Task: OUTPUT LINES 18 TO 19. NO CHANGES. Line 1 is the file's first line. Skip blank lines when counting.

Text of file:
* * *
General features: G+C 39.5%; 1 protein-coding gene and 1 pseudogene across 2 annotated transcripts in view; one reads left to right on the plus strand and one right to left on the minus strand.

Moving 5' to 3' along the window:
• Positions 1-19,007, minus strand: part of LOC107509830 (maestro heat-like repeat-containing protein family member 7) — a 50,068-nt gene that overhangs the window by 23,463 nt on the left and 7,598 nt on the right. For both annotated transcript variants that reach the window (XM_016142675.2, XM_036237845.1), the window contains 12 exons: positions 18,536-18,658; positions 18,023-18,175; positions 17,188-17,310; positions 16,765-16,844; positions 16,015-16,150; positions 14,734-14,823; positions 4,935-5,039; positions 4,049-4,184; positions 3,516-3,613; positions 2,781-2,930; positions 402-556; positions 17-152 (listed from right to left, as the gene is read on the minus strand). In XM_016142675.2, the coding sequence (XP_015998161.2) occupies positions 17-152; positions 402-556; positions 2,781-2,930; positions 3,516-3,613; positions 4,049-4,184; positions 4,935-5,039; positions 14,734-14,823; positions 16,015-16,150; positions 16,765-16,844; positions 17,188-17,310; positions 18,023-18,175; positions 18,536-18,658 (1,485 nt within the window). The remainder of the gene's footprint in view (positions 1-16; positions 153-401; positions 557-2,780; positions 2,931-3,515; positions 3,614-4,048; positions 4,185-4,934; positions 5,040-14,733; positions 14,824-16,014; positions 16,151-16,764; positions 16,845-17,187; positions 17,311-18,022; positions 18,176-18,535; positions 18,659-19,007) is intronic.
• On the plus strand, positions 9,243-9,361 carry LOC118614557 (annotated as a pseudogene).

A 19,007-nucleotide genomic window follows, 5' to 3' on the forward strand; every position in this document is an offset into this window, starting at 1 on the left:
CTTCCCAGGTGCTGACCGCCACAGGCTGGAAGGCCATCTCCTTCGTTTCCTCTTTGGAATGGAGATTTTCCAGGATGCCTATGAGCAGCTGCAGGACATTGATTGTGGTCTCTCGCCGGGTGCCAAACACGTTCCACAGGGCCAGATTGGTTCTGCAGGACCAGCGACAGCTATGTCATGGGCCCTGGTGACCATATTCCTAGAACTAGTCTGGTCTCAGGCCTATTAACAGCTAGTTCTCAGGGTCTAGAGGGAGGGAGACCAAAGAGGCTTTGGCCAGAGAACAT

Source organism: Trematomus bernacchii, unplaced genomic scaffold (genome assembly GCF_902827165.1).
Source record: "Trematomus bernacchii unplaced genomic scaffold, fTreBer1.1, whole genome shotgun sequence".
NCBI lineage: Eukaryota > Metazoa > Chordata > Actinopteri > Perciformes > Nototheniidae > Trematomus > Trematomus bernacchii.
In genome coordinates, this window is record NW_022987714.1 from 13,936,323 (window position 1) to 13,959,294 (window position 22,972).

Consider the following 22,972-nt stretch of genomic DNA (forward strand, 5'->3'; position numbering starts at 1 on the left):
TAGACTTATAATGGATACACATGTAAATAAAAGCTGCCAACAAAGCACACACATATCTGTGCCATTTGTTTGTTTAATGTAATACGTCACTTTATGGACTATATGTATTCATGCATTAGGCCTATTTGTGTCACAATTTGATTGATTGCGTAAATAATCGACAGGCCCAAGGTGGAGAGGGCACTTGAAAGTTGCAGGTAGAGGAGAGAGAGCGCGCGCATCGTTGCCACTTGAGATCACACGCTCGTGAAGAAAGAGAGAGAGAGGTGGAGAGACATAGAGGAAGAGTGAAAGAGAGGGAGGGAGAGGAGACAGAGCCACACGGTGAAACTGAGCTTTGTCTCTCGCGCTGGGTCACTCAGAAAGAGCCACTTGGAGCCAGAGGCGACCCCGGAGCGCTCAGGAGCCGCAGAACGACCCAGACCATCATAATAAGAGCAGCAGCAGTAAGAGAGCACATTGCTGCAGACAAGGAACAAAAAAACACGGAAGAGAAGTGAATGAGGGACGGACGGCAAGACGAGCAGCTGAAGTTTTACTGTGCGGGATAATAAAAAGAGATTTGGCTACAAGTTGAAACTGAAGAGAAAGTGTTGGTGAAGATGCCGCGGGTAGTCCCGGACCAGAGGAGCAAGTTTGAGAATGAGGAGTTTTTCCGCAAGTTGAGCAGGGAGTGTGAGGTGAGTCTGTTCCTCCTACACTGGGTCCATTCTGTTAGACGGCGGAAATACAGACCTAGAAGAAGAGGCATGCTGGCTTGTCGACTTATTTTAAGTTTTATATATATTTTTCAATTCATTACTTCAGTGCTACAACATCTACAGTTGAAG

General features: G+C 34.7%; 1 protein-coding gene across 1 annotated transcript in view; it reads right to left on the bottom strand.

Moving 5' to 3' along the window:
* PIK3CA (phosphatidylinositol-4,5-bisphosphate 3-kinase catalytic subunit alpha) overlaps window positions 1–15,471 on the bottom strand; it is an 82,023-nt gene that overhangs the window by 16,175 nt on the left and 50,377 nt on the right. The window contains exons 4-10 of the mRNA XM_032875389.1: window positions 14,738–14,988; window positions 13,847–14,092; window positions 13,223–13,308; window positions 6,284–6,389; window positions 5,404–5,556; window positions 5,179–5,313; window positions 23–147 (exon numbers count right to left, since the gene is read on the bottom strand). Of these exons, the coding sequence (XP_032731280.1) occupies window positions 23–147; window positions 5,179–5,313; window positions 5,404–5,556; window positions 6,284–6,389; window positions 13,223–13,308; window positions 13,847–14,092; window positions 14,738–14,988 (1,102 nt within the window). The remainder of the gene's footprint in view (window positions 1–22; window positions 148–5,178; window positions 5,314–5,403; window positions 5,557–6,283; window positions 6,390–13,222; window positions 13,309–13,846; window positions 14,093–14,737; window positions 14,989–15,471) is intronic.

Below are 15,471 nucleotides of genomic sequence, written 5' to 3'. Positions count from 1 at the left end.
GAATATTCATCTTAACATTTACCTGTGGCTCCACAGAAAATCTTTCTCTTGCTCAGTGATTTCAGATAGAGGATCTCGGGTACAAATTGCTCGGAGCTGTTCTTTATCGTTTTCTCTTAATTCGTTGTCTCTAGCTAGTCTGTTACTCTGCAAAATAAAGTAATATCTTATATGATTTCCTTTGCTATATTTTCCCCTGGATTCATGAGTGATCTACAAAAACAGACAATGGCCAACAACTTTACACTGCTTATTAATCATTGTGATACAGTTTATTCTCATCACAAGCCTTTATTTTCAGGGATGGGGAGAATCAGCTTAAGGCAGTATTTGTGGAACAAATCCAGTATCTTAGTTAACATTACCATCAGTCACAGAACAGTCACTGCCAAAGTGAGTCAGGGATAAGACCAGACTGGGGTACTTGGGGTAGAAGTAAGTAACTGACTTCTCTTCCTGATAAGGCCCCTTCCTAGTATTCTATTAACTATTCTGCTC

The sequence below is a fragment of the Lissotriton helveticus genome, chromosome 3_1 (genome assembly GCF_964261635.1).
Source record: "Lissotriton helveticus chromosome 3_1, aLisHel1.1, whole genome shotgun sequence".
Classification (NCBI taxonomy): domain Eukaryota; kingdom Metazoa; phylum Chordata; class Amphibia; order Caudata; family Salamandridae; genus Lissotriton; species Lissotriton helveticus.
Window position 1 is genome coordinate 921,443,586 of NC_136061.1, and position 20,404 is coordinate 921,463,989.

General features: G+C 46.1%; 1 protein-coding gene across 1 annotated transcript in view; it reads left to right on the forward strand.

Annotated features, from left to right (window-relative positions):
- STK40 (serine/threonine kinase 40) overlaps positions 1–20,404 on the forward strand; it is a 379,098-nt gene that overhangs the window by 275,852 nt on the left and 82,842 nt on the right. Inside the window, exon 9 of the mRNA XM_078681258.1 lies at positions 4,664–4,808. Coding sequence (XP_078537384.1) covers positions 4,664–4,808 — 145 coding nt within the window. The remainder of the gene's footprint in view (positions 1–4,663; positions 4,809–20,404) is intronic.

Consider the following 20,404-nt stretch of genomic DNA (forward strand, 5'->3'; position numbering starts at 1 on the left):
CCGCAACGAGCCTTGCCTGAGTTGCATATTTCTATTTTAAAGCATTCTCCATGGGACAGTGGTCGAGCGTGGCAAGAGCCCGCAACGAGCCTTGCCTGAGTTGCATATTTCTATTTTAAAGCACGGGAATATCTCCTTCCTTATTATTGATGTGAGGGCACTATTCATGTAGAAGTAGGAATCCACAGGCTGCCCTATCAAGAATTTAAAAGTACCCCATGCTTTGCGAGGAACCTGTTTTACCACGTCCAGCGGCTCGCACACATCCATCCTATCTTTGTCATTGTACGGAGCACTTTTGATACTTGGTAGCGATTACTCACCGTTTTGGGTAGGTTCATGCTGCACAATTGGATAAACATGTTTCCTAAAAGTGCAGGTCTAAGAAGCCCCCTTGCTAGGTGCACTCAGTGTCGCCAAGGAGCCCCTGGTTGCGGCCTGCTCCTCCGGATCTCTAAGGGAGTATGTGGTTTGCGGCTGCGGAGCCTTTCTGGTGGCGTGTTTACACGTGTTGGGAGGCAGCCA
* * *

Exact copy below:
The sequence below is a fragment of the Lissotriton helveticus genome, chromosome 3_1 (genome assembly GCF_964261635.1).
Source record: "Lissotriton helveticus chromosome 3_1, aLisHel1.1, whole genome shotgun sequence".